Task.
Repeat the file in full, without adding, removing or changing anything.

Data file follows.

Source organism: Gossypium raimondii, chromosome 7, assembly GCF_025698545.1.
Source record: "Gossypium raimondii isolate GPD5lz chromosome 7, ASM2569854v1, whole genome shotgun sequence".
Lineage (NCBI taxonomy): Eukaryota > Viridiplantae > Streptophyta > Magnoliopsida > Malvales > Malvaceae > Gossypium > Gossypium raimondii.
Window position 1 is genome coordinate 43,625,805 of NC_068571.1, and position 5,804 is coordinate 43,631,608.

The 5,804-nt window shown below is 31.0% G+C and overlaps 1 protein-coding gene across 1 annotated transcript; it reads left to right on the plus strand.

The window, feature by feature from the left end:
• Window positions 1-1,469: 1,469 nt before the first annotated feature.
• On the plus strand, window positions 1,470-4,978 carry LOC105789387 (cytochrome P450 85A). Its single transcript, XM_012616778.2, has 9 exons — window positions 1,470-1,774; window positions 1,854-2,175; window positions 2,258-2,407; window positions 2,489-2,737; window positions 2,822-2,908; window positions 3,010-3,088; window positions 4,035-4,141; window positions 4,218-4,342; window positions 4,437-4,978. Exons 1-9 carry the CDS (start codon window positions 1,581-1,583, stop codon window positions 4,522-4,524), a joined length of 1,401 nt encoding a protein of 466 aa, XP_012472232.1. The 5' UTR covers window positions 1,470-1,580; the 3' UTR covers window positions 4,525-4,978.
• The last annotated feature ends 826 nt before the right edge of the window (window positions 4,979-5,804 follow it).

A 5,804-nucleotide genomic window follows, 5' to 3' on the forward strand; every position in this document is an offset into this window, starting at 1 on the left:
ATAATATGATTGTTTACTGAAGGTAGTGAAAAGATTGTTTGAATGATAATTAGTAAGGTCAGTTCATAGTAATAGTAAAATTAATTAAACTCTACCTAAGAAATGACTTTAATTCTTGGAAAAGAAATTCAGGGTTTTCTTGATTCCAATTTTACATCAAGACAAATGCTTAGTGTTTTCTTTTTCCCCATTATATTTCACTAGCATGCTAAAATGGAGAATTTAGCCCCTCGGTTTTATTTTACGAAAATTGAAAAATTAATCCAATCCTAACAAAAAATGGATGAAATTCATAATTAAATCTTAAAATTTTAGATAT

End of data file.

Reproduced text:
Source organism: Gossypium raimondii, chromosome 7, assembly GCF_025698545.1.
Source record: "Gossypium raimondii isolate GPD5lz chromosome 7, ASM2569854v1, whole genome shotgun sequence".
Lineage (NCBI taxonomy): Eukaryota > Viridiplantae > Streptophyta > Magnoliopsida > Malvales > Malvaceae > Gossypium > Gossypium raimondii.
Window position 1 is genome coordinate 43,625,805 of NC_068571.1, and position 5,804 is coordinate 43,631,608.

The 5,804-nt window shown below is 31.0% G+C and overlaps 1 protein-coding gene across 1 annotated transcript; it reads left to right on the plus strand.

The window, feature by feature from the left end:
• Window positions 1-1,469: 1,469 nt before the first annotated feature.
• On the plus strand, window positions 1,470-4,978 carry LOC105789387 (cytochrome P450 85A). Its single transcript, XM_012616778.2, has 9 exons — window positions 1,470-1,774; window positions 1,854-2,175; window positions 2,258-2,407; window positions 2,489-2,737; window positions 2,822-2,908; window positions 3,010-3,088; window positions 4,035-4,141; window positions 4,218-4,342; window positions 4,437-4,978. Exons 1-9 carry the CDS (start codon window positions 1,581-1,583, stop codon window positions 4,522-4,524), a joined length of 1,401 nt encoding a protein of 466 aa, XP_012472232.1. The 5' UTR covers window positions 1,470-1,580; the 3' UTR covers window positions 4,525-4,978.
• The last annotated feature ends 826 nt before the right edge of the window (window positions 4,979-5,804 follow it).

A 5,804-nucleotide genomic window follows, 5' to 3' on the forward strand; every position in this document is an offset into this window, starting at 1 on the left:
ATAATATGATTGTTTACTGAAGGTAGTGAAAAGATTGTTTGAATGATAATTAGTAAGGTCAGTTCATAGTAATAGTAAAATTAATTAAACTCTACCTAAGAAATGACTTTAATTCTTGGAAAAGAAATTCAGGGTTTTCTTGATTCCAATTTTACATCAAGACAAATGCTTAGTGTTTTCTTTTTCCCCATTATATTTCACTAGCATGCTAAAATGGAGAATTTAGCCCCTCGGTTTTATTTTACGAAAATTGAAAAATTAATCCAATCCTAACAAAAAATGGATGAAATTCATAATTAAATCTTAAAATTTTAGATAT